Did you hear the one about the man who called up a local church?
The minister’s secretary answered the phone. The man said, “I’d like to speak to the head hog.” Shocked, the secretary replied, “That’s not a very kind thing to say about our beloved priest!” The man replied, “I’d like to speak to the head hog because I’d like to donate $1,000,000 to the church.” The secretary replied, “Hold on a moment, I think the big fat pig just walked in.”
Sometimes it’s all about how you reframe what’s in front of you.
We know a “frame” as a piece of wood or plastic that surrounds a photograph or a piece of art. It frames the perspective of what we see. A window frame does the same thing. So does a time frame. Even the way you look at something is framing. Try this trick. Hold your pointing finger upright at arms length. Close your right eye. Your left eye gives you one perspective. Leave your arm where it’s at, but close your left eye instead. Your right eye gives you an entirely different perspective. Framing gives us context to understand something. By “reframing” something, you get a new context or a new focus for what we think, understand and act.
The familiar nine-dot problem is another example of framing. To solve the riddle of how to draw one continuous straight line to connect all nine dots, you have to “think outside the box.” Most people perceive (believe) the line can’t go outside this perceived box. Why not? If you break that perception, that is, you “reframe” the box, you can reframing the problem and find a new solution.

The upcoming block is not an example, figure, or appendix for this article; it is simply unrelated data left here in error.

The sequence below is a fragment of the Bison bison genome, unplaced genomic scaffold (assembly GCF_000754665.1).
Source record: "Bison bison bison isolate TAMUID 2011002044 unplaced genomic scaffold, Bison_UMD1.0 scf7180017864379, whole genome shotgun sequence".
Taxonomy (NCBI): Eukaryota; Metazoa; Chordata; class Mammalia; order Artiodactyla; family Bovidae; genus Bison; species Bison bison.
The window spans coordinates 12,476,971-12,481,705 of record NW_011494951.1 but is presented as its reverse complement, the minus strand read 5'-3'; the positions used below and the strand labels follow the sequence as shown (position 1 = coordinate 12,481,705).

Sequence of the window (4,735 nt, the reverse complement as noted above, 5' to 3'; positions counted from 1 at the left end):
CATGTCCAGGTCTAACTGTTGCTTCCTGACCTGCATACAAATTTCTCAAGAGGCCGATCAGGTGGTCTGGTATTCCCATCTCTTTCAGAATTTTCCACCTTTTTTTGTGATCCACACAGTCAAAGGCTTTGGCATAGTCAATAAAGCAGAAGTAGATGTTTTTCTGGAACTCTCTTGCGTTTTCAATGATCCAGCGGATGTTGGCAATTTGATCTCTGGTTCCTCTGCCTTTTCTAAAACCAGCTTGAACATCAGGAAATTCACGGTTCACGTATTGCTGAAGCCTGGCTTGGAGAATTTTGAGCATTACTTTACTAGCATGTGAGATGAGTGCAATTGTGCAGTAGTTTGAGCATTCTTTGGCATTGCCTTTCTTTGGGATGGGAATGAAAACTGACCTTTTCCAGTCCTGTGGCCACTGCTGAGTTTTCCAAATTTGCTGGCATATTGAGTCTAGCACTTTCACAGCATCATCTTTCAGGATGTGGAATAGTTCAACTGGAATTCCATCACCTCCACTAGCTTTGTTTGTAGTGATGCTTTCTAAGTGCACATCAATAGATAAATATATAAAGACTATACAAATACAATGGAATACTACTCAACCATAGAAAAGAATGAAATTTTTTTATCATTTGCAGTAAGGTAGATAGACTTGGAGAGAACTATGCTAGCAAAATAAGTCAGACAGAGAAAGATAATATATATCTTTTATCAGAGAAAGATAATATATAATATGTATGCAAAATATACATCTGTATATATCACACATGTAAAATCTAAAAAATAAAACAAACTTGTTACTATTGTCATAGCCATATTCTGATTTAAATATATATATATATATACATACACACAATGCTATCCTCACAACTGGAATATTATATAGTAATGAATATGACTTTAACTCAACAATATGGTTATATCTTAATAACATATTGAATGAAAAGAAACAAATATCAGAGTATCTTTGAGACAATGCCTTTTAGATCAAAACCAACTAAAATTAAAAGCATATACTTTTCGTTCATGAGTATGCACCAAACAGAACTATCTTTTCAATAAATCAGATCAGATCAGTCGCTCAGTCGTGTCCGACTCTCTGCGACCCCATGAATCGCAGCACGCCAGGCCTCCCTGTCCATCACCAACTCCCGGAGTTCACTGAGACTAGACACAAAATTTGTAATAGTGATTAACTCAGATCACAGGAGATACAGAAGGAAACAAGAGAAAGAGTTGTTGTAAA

By definition, “reframing” means looking at your opinions, attitudes, beliefs and actions differently, and by doing do, opening up the possibility to different ways, choices or actions. This is why “reframing” is a vital skill for creativity. Oftentimes you need to look at your old problem from a fresh perspective. More so, reframing our perception of the problem not only changes how we brainstorm, it also changes how we make decisions.
More background and examples about re-framing can be found at Framing The Problem.
What problem can you look at right now and reframe what you think about it? What new solutions does that create?